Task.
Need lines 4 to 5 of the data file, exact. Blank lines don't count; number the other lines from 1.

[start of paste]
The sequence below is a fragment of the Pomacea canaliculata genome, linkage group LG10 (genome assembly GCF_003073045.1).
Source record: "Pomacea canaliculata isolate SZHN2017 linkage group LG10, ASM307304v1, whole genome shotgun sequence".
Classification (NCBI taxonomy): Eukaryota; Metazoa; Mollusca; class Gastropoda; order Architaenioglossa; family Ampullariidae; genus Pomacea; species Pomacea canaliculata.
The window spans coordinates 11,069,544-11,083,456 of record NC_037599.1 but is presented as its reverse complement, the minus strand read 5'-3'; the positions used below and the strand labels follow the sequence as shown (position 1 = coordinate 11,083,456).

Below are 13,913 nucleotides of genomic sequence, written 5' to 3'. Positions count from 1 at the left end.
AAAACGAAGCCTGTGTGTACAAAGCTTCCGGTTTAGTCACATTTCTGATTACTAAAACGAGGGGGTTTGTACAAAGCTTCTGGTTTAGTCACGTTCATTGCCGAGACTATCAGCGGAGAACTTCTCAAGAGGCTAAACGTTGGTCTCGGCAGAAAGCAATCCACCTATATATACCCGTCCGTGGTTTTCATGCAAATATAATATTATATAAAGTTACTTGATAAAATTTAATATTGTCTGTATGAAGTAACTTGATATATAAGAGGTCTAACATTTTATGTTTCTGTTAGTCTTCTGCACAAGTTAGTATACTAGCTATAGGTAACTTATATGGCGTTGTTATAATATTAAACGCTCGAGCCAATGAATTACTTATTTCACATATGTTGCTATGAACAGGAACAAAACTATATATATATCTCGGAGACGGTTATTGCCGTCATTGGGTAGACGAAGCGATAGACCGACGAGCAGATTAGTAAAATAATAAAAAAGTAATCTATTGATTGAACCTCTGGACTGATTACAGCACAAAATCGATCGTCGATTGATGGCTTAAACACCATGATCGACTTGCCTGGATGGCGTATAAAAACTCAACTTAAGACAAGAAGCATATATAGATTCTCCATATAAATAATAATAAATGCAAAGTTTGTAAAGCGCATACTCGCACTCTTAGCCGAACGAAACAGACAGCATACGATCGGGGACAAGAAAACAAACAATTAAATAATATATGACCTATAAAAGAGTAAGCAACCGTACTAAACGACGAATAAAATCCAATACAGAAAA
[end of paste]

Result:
The window spans coordinates 11,069,544-11,083,456 of record NC_037599.1 but is presented as its reverse complement, the minus strand read 5'-3'; the positions used below and the strand labels follow the sequence as shown (position 1 = coordinate 11,083,456).

Below are 13,913 nucleotides of genomic sequence, written 5' to 3'. Positions count from 1 at the left end.